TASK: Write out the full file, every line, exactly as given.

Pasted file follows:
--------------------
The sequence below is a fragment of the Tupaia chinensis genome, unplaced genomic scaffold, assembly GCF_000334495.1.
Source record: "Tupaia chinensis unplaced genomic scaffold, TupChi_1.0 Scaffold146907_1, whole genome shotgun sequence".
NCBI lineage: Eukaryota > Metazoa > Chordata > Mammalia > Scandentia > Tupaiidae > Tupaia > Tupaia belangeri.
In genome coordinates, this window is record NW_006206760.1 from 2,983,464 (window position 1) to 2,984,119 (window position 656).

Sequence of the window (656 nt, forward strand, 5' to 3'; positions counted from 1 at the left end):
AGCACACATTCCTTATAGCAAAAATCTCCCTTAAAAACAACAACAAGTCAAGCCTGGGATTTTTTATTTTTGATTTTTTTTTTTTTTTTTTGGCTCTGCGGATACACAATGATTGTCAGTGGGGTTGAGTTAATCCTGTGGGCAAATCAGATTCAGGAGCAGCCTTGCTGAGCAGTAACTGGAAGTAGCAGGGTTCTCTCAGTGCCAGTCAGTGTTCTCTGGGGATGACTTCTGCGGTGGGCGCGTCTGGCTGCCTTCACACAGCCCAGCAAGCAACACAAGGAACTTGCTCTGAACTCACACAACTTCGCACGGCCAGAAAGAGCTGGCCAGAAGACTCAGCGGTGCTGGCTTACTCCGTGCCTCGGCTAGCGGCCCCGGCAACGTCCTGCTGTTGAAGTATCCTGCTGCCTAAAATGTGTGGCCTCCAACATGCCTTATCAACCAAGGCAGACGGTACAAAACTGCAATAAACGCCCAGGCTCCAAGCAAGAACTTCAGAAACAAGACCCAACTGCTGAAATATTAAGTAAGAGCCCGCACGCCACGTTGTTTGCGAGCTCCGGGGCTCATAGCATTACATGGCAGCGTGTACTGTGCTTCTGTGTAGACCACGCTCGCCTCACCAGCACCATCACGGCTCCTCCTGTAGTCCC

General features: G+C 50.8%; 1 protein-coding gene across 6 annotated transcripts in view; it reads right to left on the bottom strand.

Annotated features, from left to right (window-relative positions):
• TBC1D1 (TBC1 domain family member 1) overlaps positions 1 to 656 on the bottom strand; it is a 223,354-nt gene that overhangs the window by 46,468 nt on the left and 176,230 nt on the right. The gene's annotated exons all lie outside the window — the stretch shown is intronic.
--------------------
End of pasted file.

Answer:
The sequence below is a fragment of the Tupaia chinensis genome, unplaced genomic scaffold, assembly GCF_000334495.1.
Source record: "Tupaia chinensis unplaced genomic scaffold, TupChi_1.0 Scaffold146907_1, whole genome shotgun sequence".
NCBI lineage: Eukaryota > Metazoa > Chordata > Mammalia > Scandentia > Tupaiidae > Tupaia > Tupaia belangeri.
In genome coordinates, this window is record NW_006206760.1 from 2,983,464 (window position 1) to 2,984,119 (window position 656).

Sequence of the window (656 nt, forward strand, 5' to 3'; positions counted from 1 at the left end):
AGCACACATTCCTTATAGCAAAAATCTCCCTTAAAAACAACAACAAGTCAAGCCTGGGATTTTTTATTTTTGATTTTTTTTTTTTTTTTTTGGCTCTGCGGATACACAATGATTGTCAGTGGGGTTGAGTTAATCCTGTGGGCAAATCAGATTCAGGAGCAGCCTTGCTGAGCAGTAACTGGAAGTAGCAGGGTTCTCTCAGTGCCAGTCAGTGTTCTCTGGGGATGACTTCTGCGGTGGGCGCGTCTGGCTGCCTTCACACAGCCCAGCAAGCAACACAAGGAACTTGCTCTGAACTCACACAACTTCGCACGGCCAGAAAGAGCTGGCCAGAAGACTCAGCGGTGCTGGCTTACTCCGTGCCTCGGCTAGCGGCCCCGGCAACGTCCTGCTGTTGAAGTATCCTGCTGCCTAAAATGTGTGGCCTCCAACATGCCTTATCAACCAAGGCAGACGGTACAAAACTGCAATAAACGCCCAGGCTCCAAGCAAGAACTTCAGAAACAAGACCCAACTGCTGAAATATTAAGTAAGAGCCCGCACGCCACGTTGTTTGCGAGCTCCGGGGCTCATAGCATTACATGGCAGCGTGTACTGTGCTTCTGTGTAGACCACGCTCGCCTCACCAGCACCATCACGGCTCCTCCTGTAGTCCC

General features: G+C 50.8%; 1 protein-coding gene across 6 annotated transcripts in view; it reads right to left on the bottom strand.

Annotated features, from left to right (window-relative positions):
• TBC1D1 (TBC1 domain family member 1) overlaps positions 1 to 656 on the bottom strand; it is a 223,354-nt gene that overhangs the window by 46,468 nt on the left and 176,230 nt on the right. The gene's annotated exons all lie outside the window — the stretch shown is intronic.